And that is how it came that I sat in George's car in a purple prom dress that evening. He was nervous, and I felt sorry for him. He tried to have a conversation and I fucked it up in various ways. I thought I was just breaking the ice, but I guess you've got to be careful where you lodge that ax.
"So what made you change your mind?" he asked as we pulled out of the driveway. "I thought you said you weren't interested in going to the prom."
"Well, it wasn't so much that I changed my mind on my own account. You see, my mom is apparently part of a strange cult that worships the 'wholesome American way,' and if I would have refused to go to the prom, they'd have excommunicated her."
He tried to laugh and said, "Yeah, I know what you mean." And I was considerably surprised that he knew what I meant.
We drove down a block in silence before he apologized for not having commented on my dress.
"I wouldn't have commented on my dress either if I were you," I said.
"No, but I should have said something."
"You just look really beautiful, and I should have said that earlier," he said very earnestly. "I want you to know that that was the first thing I noticed, but I forgot to mention it because your mom was saying all those things, and I was listening to her, and then I thought for a second that I locked my keys in the car, so I was just distracted. But anyway, I really meant to tell you as soon as you opened the door that you look -- stunning. Just so you know."
I raised my eyebrows, feeling a little uneasy at the fact that he had said "stunning." It reminded me somehow of a little kid handling power tools.
"Well, thanks," I said.
"Thank you for changing your mind."
"Gee, you're flattering me into a bloody pulp here. I told you it has nothing to do with me. You should be thanking my mom for being a nut."
"Hester, I mean it." His voice came loaded with childish emotions.
"You mean what?"
"All this that I'm saying. I don't want you to get the wrong impression. I know it was rude not to mention your dress, and I'm not like that usually."
I played with the window button, letting the window slide up and down.
"You couldn't do anything wrong if the U.S. government paid you for it, George, so relax."
"I'm totally relaxed. I just want you to know that I'm not taking this lightly."
"I wish you would."
"Why?" he asked, diverting his eyes from the road to rest them on me.
"Well, because it's not like we're going to end up losing our virginity tonight under the starry sky, out on the football field."
"Of course not." His eyes went quickly back to the road.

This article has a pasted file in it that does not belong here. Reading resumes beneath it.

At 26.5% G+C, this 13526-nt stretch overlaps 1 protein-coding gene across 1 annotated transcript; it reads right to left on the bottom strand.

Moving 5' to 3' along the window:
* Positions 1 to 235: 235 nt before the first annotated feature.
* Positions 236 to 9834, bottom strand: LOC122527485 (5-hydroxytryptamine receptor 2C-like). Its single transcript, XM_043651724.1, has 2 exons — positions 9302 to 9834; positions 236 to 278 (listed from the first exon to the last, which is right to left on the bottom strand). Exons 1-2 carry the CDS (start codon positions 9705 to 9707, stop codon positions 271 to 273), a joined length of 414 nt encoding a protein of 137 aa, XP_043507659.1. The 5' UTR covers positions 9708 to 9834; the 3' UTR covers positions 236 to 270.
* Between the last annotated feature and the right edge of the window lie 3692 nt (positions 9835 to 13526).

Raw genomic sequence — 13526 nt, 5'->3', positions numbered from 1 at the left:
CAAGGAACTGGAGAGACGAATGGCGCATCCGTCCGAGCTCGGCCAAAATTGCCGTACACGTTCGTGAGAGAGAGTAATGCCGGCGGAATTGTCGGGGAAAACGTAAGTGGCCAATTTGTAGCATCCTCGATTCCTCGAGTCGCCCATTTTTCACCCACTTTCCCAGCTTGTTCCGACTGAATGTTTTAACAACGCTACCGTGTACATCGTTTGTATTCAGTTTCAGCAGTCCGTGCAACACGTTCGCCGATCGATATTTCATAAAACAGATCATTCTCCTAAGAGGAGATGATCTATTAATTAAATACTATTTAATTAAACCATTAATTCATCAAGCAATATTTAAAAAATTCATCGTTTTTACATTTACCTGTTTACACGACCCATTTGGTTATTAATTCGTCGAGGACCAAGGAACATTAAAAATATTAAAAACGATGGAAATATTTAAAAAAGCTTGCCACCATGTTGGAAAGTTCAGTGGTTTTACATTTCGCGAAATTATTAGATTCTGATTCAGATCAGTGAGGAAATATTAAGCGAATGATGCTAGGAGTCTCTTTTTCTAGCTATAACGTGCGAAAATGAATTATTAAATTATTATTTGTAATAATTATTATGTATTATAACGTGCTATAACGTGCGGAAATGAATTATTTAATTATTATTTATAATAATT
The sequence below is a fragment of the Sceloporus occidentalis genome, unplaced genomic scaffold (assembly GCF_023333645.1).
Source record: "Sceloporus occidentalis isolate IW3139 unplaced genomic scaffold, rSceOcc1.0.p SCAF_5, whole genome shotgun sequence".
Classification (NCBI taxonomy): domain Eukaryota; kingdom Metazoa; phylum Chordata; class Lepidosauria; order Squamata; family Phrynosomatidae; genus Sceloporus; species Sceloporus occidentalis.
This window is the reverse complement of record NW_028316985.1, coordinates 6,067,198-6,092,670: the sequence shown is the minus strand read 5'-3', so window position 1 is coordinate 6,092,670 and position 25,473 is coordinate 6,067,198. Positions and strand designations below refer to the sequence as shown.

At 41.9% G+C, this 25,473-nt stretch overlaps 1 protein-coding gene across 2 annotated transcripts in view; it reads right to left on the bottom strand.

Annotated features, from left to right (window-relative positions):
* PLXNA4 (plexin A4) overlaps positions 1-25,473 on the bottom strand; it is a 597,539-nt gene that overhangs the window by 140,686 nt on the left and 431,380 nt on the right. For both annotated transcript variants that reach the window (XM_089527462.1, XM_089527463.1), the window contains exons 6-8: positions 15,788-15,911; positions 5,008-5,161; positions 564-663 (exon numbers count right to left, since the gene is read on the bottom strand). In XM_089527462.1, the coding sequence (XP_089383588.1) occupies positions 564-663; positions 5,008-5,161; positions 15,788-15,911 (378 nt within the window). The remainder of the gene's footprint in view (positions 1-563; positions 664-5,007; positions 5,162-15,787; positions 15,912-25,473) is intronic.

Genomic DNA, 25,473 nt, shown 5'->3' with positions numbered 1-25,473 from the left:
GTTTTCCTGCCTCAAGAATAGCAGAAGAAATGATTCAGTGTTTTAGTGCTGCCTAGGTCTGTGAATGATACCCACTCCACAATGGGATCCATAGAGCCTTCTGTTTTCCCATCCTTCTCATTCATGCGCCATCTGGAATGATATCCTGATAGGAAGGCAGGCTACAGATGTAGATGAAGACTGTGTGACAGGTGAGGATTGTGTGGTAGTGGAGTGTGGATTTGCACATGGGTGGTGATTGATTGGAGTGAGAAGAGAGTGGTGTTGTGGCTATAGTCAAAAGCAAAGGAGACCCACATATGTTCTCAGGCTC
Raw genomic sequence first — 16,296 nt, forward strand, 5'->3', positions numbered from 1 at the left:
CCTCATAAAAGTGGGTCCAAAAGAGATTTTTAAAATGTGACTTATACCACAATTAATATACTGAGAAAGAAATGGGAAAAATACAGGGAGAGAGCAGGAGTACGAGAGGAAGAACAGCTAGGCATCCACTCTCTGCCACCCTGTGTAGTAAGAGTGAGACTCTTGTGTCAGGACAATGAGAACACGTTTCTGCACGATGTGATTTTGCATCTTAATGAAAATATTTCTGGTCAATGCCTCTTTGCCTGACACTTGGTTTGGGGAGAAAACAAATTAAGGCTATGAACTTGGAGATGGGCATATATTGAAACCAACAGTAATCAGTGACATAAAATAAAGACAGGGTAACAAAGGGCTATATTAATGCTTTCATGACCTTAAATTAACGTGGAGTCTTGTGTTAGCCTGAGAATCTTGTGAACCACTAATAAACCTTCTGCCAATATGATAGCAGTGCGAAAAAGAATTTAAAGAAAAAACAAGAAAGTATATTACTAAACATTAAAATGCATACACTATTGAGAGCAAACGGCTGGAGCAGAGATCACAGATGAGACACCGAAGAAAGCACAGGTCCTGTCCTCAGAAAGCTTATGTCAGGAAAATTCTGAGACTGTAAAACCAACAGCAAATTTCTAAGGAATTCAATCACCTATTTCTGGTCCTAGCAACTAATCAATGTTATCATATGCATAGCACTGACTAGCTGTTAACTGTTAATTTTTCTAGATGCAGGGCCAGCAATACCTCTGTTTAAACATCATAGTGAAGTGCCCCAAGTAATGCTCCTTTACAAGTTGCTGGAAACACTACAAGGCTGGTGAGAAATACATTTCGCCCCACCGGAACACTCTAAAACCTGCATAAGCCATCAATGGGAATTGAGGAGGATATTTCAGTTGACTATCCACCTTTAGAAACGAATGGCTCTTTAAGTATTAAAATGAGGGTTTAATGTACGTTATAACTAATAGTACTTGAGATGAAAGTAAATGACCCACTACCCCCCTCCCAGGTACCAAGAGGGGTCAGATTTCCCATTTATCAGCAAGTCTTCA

I realized then that I had just driven a sledgehammer through everything that prom stood for. All that wonderful hope crushed -- extinguished mercilessly before the auditorium halls had even been reached. I felt terrible.
The auditorium was decorated with terrible taste and sad attempts at creating a special significance for this night. The band was quite possibly worse than the decorations. A few of the girls bombarded me with vigorous hugs and high-pitched screams, which caught me off guard, because I didn't really know any of them that well. I mean, I knew some of their heads from the back, and some of them from the lunch line or as characters from bizarre rumors -- but I didn't know them. We never actually found it necessary to acknowledge one another's presence in the classrooms. Now I was lying in their perfumed arms, and their elaborate hairdos were bouncing around my neck. It was all kind of like we were at a mountaineers reunion and I just ran into the members of my first expedition up Mount Everest.
They said things like: "I love your dress!"
And I said: "Oh -- thanks. Thanks."
My mother had bought my dress -- it was bright purple, shiny, and long with a stream of some kind of see-through blue material hanging down one side. I had no particular sentiments about it one way or another. My shoes looked like they were borrowed from the set of a World War II barn dance scene. They were the only pair of shoes that I had with heels. I looked ridiculous, and I was well aware of it in a detached sort of way.
The events of the night went by slowly. Some girl called Kelly was crowned prom queen. Some guy reached for a cup on the table so that his wrist could brush against my ass while I stood beside him. Someone with a lime-colored tuxedo burped the American anthem. Someone else began to cry and exclaim that he loved us all. A guy sitting opposite us at the table was continually trying to get his date to remember "that one scene in that one movie," and the girl was trying to make him notice her bra, which she had carefully pulled forth slightly from underneath her dress.
George talked to me about studying economics and his views on how the stock market would do in the upcoming year. I nodded and suppressed yawns and said things like, "Yep." And "Hell, yeah."